Rhetoric against the media must end
Congress shall make no law respecting an establishment of religion, or prohibiting the free exercise thereof; or abridging the freedom of speech, or of the press; or the right of the people peaceably to assemble, and to petition the Government for a redress of grievances
- First Amendment of the US Constitution
In 1787, the Constitutional Convention convened to draft the US Constitution, a document that, 231 years later, is intended to affirm that the government of the United States exists to safeguard its citizens — all of them — including the men and women who have chosen to follow a career in journalism.
In 2018, journalists have suddenly found themselves propelled onto the front lines of multiple incidents of domestic terrorism — but this time, they are not just reporting on the news about the latest extremist — they have become the target.
This is no surprise to me and my colleagues. For the past two years we have investigated an increasing number of threats against our clients in national media outlets. Something is happening here and we all need to be concerned.
Details about the individual charged in the latest series of bombs mailed to specific targets across the United States continue to emerge. However, one thing has been clear from the outset of this case — the media found themselves on the list of intended victims, along with multiple members of one of our nation’s political parties. Evacuations at CNN’s New York station placed that organization in the center of the news story, not in their normal role as reporting journalists.
On June 28, five staff members at Capital Gazette in Annapolis were shot and killed in their own newsroom. The suspect had a long-running vendetta against the newspaper.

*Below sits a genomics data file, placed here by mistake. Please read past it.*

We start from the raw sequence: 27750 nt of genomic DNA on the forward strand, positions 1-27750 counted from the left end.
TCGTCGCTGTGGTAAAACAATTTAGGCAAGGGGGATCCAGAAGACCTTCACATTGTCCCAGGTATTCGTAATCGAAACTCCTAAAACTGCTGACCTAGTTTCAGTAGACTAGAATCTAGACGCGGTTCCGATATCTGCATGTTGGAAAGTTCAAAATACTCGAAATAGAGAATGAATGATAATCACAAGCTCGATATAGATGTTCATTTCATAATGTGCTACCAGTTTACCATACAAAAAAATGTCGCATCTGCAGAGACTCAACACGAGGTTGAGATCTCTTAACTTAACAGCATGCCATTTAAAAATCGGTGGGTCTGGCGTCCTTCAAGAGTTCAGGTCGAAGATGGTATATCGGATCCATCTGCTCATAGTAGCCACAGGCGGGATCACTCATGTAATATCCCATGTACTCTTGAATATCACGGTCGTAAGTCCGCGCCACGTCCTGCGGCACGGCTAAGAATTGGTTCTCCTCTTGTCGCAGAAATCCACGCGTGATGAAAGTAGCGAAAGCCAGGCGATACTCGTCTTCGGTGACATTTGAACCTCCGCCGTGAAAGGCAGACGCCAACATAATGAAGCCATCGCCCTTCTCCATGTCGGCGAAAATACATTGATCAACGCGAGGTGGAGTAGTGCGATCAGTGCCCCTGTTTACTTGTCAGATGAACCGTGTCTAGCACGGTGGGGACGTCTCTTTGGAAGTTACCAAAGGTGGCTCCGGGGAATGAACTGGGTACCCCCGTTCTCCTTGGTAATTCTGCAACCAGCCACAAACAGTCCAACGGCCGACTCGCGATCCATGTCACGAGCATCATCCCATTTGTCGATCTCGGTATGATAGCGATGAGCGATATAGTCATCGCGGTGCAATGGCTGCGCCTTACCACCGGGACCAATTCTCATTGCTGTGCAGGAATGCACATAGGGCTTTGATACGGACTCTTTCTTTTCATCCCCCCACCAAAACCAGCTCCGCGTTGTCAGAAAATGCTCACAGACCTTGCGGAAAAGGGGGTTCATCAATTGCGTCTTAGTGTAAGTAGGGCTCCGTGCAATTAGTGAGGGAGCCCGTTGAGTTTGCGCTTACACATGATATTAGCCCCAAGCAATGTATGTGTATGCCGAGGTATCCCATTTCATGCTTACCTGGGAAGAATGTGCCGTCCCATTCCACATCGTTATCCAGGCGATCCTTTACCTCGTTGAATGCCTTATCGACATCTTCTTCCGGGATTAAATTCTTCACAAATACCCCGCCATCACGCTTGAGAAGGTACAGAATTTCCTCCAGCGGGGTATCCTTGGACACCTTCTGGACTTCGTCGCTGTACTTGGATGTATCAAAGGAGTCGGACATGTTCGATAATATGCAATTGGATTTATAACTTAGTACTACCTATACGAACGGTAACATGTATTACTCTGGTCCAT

In August, the FBI charged a California man who threatened to kill employees of the Boston Globe, calling them “the enemy of the people” in a series of menacing phone calls.
In both the Globe incident and this week’s mailed bombs, the suspect has echoed the loaded rhetoric being promoted by leaders of our nation.
This must stop.
When the safety and security of any constitutionally-protected institution — including the media — comes under attack, it endangers our entire society. And it also demands that our nation’s leaders stand up to stop it. Tragically, some have inflamed the passion of marginal people, in many cases individuals with severe psychological issues who are already living on the edge. Or literally, in a van. This rhetoric can provide them with an environment where they believe they have license to go beyond free speech, and instead, choose to physically intimidate or harm others.
When I was Boston Police commissioner, I worked closely with then-Mayor Thomas Menino. The mayor understood the importance of words. He understood that as a leader of the city his words carried gravity. He understood that the community looked to him to work through complex issues and and threats to our society. His understanding of government’s role and the safeguards of our Constitution was a tool he used to provide leadership that would help defuse vitriolic rhetoric and actions, not ignite them.
The rhetoric we are hearing now is absent common decency. It undermines our system of government and our free society.
The bombs mailed this week to politicians and the press is a cowardly action that is an assault on our society. It targeted top political figures and placed innocent, hard-working Americans in the path of violence.
I believe that this will continue until mutual respect returns to our public discourse. We all need a good mirror.
Former Boston Police commissioner Edward F. Davis III is a partner at Edward Davis LLC and a consultant for The Boston Globe.